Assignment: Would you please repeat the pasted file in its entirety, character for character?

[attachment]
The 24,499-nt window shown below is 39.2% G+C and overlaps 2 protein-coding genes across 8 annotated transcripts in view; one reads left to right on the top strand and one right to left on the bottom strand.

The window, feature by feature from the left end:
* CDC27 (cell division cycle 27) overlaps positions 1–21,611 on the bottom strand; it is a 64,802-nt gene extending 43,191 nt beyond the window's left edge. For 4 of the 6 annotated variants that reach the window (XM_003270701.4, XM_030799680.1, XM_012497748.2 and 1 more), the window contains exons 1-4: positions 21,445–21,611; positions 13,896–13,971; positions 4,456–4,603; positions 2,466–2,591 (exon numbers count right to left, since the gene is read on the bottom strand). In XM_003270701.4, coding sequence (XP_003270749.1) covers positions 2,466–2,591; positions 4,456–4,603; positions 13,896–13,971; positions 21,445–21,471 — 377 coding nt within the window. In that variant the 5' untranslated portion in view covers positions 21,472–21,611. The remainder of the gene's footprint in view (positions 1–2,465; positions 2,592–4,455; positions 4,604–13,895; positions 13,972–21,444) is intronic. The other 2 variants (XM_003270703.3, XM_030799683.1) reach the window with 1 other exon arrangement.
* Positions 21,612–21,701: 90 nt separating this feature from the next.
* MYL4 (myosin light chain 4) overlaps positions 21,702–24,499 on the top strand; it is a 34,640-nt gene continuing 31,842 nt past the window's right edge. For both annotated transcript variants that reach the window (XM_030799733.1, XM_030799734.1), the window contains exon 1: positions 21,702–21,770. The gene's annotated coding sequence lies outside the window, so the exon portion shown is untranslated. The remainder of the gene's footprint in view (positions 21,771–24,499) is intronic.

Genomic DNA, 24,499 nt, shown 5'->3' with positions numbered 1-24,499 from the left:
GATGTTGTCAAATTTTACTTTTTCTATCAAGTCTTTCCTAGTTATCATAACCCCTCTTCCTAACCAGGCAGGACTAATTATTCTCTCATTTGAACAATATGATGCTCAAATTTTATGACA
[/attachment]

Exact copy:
The 24,499-nt window shown below is 39.2% G+C and overlaps 2 protein-coding genes across 8 annotated transcripts in view; one reads left to right on the top strand and one right to left on the bottom strand.

The window, feature by feature from the left end:
* CDC27 (cell division cycle 27) overlaps positions 1–21,611 on the bottom strand; it is a 64,802-nt gene extending 43,191 nt beyond the window's left edge. For 4 of the 6 annotated variants that reach the window (XM_003270701.4, XM_030799680.1, XM_012497748.2 and 1 more), the window contains exons 1-4: positions 21,445–21,611; positions 13,896–13,971; positions 4,456–4,603; positions 2,466–2,591 (exon numbers count right to left, since the gene is read on the bottom strand). In XM_003270701.4, coding sequence (XP_003270749.1) covers positions 2,466–2,591; positions 4,456–4,603; positions 13,896–13,971; positions 21,445–21,471 — 377 coding nt within the window. In that variant the 5' untranslated portion in view covers positions 21,472–21,611. The remainder of the gene's footprint in view (positions 1–2,465; positions 2,592–4,455; positions 4,604–13,895; positions 13,972–21,444) is intronic. The other 2 variants (XM_003270703.3, XM_030799683.1) reach the window with 1 other exon arrangement.
* Positions 21,612–21,701: 90 nt separating this feature from the next.
* MYL4 (myosin light chain 4) overlaps positions 21,702–24,499 on the top strand; it is a 34,640-nt gene continuing 31,842 nt past the window's right edge. For both annotated transcript variants that reach the window (XM_030799733.1, XM_030799734.1), the window contains exon 1: positions 21,702–21,770. The gene's annotated coding sequence lies outside the window, so the exon portion shown is untranslated. The remainder of the gene's footprint in view (positions 21,771–24,499) is intronic.

Genomic DNA, 24,499 nt, shown 5'->3' with positions numbered 1-24,499 from the left:
GATGTTGTCAAATTTTACTTTTTCTATCAAGTCTTTCCTAGTTATCATAACCCCTCTTCCTAACCAGGCAGGACTAATTATTCTCTCATTTGAACAATATGATGCTCAAATTTTATGACA